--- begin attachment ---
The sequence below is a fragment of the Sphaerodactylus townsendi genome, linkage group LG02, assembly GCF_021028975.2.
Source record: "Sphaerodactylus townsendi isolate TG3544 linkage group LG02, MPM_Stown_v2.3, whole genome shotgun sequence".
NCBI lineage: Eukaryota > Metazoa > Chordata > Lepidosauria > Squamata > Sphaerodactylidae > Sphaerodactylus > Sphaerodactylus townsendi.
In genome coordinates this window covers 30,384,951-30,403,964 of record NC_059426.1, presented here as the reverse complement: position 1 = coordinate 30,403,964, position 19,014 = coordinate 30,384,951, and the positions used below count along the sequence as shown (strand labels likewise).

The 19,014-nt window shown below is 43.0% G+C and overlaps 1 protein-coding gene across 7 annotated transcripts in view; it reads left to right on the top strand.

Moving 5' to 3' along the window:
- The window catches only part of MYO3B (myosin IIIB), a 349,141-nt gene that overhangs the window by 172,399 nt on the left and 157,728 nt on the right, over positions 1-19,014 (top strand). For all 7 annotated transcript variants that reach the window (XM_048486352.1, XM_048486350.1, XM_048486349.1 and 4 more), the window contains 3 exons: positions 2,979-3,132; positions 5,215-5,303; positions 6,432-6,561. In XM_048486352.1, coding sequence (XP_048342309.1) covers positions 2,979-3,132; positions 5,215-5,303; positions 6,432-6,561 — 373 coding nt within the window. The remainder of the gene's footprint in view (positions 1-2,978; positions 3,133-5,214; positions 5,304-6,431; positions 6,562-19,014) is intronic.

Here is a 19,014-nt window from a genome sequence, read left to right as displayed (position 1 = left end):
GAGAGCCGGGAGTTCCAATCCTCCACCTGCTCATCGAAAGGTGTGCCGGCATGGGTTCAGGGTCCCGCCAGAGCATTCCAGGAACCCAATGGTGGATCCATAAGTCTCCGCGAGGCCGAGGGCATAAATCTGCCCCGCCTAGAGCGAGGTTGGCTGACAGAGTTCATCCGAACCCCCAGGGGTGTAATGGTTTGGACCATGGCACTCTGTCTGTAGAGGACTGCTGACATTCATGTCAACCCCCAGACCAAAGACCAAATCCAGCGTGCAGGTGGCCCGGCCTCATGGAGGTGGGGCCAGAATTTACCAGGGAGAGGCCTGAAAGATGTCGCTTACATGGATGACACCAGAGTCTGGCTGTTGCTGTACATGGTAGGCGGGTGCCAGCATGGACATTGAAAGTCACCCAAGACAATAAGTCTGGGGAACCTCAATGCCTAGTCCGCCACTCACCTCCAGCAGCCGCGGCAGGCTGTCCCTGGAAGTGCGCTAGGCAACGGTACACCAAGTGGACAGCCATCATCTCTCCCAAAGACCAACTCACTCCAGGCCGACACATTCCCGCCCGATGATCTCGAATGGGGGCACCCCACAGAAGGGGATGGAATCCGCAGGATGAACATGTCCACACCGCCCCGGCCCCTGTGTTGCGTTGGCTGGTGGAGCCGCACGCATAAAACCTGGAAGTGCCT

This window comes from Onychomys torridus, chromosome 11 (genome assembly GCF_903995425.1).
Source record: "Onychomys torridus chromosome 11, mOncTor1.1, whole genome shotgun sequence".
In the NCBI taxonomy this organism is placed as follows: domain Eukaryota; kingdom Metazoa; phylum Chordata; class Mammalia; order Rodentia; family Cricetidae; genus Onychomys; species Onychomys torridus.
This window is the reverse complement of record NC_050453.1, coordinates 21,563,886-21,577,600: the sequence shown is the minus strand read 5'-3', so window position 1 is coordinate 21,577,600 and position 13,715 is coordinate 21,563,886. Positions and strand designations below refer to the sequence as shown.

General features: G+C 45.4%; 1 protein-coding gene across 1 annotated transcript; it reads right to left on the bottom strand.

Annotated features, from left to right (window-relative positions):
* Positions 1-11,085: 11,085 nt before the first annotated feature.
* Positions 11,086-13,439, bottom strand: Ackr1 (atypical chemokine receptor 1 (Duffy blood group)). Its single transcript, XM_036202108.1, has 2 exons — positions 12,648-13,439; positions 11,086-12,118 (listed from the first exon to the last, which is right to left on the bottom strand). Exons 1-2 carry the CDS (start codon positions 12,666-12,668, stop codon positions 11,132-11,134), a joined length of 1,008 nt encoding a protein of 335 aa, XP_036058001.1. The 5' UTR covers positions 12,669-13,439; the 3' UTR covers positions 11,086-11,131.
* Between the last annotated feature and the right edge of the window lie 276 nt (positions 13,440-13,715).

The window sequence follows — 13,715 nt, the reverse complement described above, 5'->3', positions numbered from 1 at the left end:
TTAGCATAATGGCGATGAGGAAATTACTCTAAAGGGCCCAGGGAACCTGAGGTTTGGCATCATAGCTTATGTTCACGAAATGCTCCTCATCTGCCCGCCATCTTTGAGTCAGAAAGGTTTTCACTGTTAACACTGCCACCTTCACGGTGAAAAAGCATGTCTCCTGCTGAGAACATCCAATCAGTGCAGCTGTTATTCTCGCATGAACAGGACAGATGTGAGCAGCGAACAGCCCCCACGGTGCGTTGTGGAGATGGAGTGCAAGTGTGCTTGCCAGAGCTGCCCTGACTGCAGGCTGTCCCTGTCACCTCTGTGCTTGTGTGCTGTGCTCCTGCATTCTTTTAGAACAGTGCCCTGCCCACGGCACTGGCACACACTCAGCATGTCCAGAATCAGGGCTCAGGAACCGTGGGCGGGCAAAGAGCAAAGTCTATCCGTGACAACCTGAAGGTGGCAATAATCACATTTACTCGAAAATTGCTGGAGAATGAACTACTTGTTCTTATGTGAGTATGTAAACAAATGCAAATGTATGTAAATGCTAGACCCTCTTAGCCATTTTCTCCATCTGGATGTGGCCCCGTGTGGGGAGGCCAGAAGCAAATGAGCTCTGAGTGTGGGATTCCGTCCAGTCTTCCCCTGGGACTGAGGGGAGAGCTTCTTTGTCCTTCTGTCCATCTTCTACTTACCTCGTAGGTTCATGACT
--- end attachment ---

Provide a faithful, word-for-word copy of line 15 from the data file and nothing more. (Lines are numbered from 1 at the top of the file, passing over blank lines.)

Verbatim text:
Annotated features, from left to right (window-relative positions):